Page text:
On 12 March I will be speaking at the conference “Intelligent and Autonomous: Emergent Digital Technologies and the Challenges of Disinformation, Security, and Regulation
Interdisciplinary Online Conference”, organized by Vytautas Magnus University.
Over the last decade we have witnessed a creeping, technological revolution. As a result of developments in the field of machine learning, narrow artificial intelligence tools have become ubiquitous. The promise of powerful algorithms that know us better than we know ourselves means, at least to some people, that one day we could get rid of the flawed, ineffective political process, and replace it with AI-powered decision-making systems that could recognize and satisfy preferences of all citizens.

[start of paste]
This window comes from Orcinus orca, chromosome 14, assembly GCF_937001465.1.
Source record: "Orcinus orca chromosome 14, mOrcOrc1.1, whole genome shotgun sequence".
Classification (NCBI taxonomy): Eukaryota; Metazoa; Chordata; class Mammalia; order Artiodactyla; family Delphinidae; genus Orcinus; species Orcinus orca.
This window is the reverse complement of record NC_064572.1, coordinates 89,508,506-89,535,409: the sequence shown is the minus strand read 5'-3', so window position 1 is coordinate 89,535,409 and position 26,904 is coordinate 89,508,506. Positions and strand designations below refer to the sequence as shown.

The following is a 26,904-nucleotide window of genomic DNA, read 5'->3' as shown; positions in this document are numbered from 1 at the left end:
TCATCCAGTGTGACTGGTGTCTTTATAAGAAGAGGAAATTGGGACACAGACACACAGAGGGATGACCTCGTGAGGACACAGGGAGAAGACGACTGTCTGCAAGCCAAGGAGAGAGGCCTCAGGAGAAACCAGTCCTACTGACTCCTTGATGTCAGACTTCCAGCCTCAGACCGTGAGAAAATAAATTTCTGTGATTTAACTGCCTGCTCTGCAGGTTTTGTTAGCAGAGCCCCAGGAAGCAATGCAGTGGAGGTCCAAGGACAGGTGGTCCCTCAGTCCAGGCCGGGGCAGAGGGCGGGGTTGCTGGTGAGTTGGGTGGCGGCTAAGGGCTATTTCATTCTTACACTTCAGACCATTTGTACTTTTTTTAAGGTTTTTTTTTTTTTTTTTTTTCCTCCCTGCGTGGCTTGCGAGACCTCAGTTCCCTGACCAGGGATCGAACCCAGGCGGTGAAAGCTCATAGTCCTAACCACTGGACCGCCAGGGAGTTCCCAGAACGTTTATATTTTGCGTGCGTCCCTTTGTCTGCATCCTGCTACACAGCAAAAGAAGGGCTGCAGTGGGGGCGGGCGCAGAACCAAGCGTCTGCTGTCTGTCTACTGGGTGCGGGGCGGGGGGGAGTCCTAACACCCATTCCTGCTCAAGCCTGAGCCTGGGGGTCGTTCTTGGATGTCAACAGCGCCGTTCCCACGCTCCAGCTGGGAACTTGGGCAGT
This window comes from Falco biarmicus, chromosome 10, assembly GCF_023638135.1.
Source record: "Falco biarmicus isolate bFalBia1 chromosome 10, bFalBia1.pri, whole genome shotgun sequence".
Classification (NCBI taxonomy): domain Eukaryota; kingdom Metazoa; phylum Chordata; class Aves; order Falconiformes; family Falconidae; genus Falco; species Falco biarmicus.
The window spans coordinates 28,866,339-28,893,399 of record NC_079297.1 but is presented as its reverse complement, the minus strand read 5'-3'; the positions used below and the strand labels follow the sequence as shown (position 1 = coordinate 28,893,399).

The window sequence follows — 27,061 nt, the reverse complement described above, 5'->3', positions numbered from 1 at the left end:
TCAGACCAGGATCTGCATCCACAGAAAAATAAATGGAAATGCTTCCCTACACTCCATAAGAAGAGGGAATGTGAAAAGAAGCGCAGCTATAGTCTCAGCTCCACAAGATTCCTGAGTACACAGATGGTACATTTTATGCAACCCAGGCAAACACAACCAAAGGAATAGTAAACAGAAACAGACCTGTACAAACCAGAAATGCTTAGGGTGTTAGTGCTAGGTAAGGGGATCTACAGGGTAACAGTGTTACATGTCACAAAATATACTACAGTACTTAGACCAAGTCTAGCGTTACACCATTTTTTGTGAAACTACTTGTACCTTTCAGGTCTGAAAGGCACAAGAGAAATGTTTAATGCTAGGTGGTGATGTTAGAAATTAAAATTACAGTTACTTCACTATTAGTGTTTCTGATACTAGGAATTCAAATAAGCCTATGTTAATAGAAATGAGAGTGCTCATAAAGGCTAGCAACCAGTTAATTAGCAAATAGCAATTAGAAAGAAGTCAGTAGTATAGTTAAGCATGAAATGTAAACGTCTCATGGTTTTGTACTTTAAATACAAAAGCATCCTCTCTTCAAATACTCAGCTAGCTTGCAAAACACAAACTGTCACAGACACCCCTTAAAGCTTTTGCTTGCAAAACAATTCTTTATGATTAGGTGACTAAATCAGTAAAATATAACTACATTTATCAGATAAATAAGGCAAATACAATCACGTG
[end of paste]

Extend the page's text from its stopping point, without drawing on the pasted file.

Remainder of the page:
Such ideas have been labelled as “government by algorithm” or “algorithmic governance”. Approaching these proposals from a perspective of political theory, I would like to introduce a concept of predictive democracy that will serve as an intuition pump, helping us understand possible implications of algorithmic governance for democratic politics. Using that tool, I will argue that ideas of algorithmic governance may be misguided as they are frequently built upon an overly simplistic understanding of politics. Far from being a mere tool of allocating goods in response to existing preferences, politics is a set of practices that are directly related, on the one hand, to citizens’ sense of agency and belonging, and, on the other hand, to the legitimacy of political institutions.